The end result is always the people are dehumanized. They are enslaved in some form. They take on the activity of dehumanizing others. They become oppressors themselves. It replicates. We see the nature of sin is that it begins to affect everything. It reverberates into the world and causes damage. Damaged relationships. Damage to people.
Now it wouldn’t be too hard for us to look around and see false shepherds all around us. False forms of authority. People who lead the people of God astray. Or simple people who oppress. Now sometimes these false shepherds come as seducers, but many times, people don’t have a choice. They maybe under ruling governments that oppress them. Every single day of the week, someone’s being oppressed in the world. Millions are being oppressed every single day of the week. How many people suffer every day of the week live in homes of oppressors?
Of people who oppress the children or oppress the wives or sometimes vice versa. It could be in the workplace. Sometimes a manager takes on this role. It’s quite common. Managers often can become the very people who crush the spirit of people and oppress them in different ways. It could even happen in the school. Either with classmates or even teachers or people in positions of authority. It’s actually all around us.
Into this oppression, Jesus says, “I am the Good Shepherd,” the faithful one who will not lead you into oppression and slavery but to freedom. He is no longer talking about being a good shepherd among other good shepherds. He is saying, “I AM The Good Shepherd.” The God of Israel, the I AM I AM stands before us in the person of Jesus Christ, the son of God. He is one and only the Good Shepherd. The true shepherd, the Good Shepherd that fulfills the prophecies of the Isaiah, Ezekiel, Zechariah, the Psalmist, and more. The Good Shepherd has come.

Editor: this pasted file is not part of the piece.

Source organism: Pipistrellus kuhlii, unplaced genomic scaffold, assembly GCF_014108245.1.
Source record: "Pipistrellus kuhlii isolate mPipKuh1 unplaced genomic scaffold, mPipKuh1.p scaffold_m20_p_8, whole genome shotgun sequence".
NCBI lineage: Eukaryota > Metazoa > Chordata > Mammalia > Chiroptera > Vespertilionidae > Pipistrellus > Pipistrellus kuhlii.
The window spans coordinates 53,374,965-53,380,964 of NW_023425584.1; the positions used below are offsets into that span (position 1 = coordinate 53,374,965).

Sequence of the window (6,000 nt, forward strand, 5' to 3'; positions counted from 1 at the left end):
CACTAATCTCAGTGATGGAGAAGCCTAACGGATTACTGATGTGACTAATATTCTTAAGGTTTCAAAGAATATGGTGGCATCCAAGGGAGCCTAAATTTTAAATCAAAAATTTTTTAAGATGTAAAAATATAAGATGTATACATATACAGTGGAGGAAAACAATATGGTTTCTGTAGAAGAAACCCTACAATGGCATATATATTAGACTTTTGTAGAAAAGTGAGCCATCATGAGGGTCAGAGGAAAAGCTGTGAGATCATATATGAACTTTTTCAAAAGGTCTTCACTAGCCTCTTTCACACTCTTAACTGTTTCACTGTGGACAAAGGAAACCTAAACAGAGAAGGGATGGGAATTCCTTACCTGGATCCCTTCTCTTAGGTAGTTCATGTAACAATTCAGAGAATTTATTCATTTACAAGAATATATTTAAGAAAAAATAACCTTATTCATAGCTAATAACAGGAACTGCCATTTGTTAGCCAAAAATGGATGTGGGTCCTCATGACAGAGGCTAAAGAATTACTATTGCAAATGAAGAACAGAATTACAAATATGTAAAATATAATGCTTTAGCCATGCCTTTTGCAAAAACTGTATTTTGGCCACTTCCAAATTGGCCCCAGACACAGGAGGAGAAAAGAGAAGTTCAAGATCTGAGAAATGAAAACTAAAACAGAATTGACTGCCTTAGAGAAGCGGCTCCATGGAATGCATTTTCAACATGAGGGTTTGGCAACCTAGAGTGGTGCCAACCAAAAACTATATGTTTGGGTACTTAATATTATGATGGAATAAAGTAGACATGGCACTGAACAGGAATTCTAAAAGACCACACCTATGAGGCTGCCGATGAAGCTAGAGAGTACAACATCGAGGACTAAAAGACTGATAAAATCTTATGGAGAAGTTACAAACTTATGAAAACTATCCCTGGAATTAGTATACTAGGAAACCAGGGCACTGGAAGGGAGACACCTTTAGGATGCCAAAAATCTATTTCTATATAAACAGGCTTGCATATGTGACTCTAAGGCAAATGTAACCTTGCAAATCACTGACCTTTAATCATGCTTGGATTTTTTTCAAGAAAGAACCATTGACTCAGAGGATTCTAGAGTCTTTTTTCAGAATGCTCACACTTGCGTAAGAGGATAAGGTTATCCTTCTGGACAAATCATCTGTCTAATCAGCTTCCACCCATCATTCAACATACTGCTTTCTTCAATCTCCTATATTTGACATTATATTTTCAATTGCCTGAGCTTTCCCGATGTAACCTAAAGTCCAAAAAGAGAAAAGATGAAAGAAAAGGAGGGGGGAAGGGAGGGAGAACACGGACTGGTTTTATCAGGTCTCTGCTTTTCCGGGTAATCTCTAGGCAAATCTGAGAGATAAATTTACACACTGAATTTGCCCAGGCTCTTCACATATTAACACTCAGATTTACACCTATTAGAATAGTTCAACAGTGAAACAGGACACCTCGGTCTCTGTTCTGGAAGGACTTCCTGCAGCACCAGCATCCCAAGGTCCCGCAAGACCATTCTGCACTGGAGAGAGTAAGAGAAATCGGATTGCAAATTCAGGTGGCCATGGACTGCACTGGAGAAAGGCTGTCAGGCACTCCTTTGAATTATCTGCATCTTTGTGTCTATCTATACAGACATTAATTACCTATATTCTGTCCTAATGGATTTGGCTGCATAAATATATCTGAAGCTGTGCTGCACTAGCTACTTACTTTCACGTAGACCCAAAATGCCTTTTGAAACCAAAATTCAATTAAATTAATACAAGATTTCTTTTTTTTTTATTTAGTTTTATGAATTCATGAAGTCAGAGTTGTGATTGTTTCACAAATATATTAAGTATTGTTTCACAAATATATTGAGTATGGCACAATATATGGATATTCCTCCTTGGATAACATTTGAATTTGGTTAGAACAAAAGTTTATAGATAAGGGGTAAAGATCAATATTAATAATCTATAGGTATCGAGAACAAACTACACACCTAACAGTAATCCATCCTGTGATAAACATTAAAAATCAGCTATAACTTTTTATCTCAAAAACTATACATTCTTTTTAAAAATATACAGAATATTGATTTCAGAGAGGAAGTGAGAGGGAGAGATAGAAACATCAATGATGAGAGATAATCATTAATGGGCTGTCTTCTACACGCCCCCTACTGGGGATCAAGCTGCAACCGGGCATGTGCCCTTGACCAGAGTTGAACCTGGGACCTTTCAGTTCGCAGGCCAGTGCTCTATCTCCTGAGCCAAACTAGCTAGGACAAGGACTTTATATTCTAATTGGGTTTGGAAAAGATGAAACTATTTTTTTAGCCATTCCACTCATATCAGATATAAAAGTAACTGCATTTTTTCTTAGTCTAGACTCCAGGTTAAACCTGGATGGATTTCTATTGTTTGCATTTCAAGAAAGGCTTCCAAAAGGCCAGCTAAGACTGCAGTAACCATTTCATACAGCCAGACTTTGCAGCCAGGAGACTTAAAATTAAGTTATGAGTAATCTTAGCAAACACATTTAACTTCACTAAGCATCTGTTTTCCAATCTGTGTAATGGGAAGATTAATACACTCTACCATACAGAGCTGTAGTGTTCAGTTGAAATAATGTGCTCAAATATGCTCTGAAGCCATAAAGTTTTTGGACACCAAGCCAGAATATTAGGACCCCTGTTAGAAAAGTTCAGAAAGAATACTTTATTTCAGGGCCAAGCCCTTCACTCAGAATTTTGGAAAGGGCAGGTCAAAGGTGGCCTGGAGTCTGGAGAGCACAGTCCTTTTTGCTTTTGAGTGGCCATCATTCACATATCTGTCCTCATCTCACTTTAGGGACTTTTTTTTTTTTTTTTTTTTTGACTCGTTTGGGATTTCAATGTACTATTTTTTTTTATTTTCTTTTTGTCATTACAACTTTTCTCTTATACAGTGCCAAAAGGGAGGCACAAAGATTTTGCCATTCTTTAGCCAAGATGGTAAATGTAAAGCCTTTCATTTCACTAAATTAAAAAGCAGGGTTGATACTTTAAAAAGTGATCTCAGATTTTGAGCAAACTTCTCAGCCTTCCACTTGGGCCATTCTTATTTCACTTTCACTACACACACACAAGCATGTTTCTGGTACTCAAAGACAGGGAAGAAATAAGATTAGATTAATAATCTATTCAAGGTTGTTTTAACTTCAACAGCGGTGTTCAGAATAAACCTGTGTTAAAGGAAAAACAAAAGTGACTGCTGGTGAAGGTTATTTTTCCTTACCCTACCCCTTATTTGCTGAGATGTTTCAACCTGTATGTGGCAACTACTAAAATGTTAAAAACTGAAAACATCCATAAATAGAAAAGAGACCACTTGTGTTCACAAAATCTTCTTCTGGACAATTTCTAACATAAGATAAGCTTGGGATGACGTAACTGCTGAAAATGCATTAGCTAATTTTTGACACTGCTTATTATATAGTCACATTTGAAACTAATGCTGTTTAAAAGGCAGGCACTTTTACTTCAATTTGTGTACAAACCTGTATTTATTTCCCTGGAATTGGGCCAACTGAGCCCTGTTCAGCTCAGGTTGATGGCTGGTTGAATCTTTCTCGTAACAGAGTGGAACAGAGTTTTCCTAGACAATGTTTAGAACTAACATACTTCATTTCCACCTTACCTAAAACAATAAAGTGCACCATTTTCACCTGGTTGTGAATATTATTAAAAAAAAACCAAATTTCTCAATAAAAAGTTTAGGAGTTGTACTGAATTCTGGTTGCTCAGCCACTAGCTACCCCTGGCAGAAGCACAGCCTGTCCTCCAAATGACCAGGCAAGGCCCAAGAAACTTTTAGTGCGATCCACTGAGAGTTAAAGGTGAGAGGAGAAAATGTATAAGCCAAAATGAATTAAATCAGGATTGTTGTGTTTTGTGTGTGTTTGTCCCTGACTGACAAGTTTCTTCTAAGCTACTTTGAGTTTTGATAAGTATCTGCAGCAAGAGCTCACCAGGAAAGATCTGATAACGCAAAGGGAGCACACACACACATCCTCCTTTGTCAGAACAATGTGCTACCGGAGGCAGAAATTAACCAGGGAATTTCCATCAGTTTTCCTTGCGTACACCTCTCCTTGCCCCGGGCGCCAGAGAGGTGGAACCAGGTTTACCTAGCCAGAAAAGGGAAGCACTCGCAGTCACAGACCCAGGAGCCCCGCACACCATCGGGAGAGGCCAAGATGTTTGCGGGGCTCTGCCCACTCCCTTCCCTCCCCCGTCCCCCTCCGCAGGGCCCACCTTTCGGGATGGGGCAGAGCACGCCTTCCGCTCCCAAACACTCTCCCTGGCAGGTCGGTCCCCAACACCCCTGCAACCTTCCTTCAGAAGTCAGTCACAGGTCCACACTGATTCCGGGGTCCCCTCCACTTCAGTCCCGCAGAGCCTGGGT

We do not understand Jesus through the lens of shepherds but rather we understand the role of the shepherd through Jesus. With that in mind, let us consider how Jesus describes and demonstrates the Good Shepherd. He lists at least seven things in this passage.
- He enters the sheepfold by the door and He is the door.
- The sheep recognize His voice and He calls the sheep by name.
- He goes before the sheep and leads them.
- He has come to give them life abundant.
- He knows the sheep and the sheep know Him (just as Father knows the Son and the Son knows the Father).
- He will gather all His sheep even those in other folds.
- He lays down His life for the sheep and He will take it up again by the authority of the Father.
As we look at all of these characteristics, we realize that Jesus is talking about something that goes far beyond any human shepherd. This is an image that no human could fulfill. While the sheep may recognize their shepherd’s voice, and he may protect and lead them, a mere human shepherd cannot give them life, he cannot know them intimately like a Father and Son, he does not gather sheep from many folds into his own, and he does not die and live again for the sheep.